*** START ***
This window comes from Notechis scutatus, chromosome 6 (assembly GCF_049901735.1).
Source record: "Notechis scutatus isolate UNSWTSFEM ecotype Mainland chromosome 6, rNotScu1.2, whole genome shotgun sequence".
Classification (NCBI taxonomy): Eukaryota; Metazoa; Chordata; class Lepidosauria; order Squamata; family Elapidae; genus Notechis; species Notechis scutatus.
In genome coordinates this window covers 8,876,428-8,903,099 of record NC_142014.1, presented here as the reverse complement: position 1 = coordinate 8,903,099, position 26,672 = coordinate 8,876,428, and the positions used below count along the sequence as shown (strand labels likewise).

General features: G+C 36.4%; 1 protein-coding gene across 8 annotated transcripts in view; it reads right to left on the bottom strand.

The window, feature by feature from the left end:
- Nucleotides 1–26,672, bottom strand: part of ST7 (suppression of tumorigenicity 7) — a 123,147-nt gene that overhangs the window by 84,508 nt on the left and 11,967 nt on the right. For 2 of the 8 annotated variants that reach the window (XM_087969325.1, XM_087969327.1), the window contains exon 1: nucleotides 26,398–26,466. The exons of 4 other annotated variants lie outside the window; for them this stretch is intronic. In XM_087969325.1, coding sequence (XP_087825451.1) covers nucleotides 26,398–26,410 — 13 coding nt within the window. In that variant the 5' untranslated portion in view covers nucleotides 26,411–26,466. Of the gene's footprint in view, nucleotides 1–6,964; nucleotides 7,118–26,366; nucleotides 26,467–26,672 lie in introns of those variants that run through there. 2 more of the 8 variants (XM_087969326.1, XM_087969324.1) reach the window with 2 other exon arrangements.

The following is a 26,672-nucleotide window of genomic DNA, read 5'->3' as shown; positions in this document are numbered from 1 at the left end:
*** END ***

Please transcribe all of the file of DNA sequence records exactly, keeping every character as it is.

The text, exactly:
This window comes from Notechis scutatus, chromosome 6 (assembly GCF_049901735.1).
Source record: "Notechis scutatus isolate UNSWTSFEM ecotype Mainland chromosome 6, rNotScu1.2, whole genome shotgun sequence".
Classification (NCBI taxonomy): Eukaryota; Metazoa; Chordata; class Lepidosauria; order Squamata; family Elapidae; genus Notechis; species Notechis scutatus.
In genome coordinates this window covers 8,876,428-8,903,099 of record NC_142014.1, presented here as the reverse complement: position 1 = coordinate 8,903,099, position 26,672 = coordinate 8,876,428, and the positions used below count along the sequence as shown (strand labels likewise).

General features: G+C 36.4%; 1 protein-coding gene across 8 annotated transcripts in view; it reads right to left on the bottom strand.

The window, feature by feature from the left end:
- Nucleotides 1–26,672, bottom strand: part of ST7 (suppression of tumorigenicity 7) — a 123,147-nt gene that overhangs the window by 84,508 nt on the left and 11,967 nt on the right. For 2 of the 8 annotated variants that reach the window (XM_087969325.1, XM_087969327.1), the window contains exon 1: nucleotides 26,398–26,466. The exons of 4 other annotated variants lie outside the window; for them this stretch is intronic. In XM_087969325.1, coding sequence (XP_087825451.1) covers nucleotides 26,398–26,410 — 13 coding nt within the window. In that variant the 5' untranslated portion in view covers nucleotides 26,411–26,466. Of the gene's footprint in view, nucleotides 1–6,964; nucleotides 7,118–26,366; nucleotides 26,467–26,672 lie in introns of those variants that run through there. 2 more of the 8 variants (XM_087969326.1, XM_087969324.1) reach the window with 2 other exon arrangements.

The following is a 26,672-nucleotide window of genomic DNA, read 5'->3' as shown; positions in this document are numbered from 1 at the left end: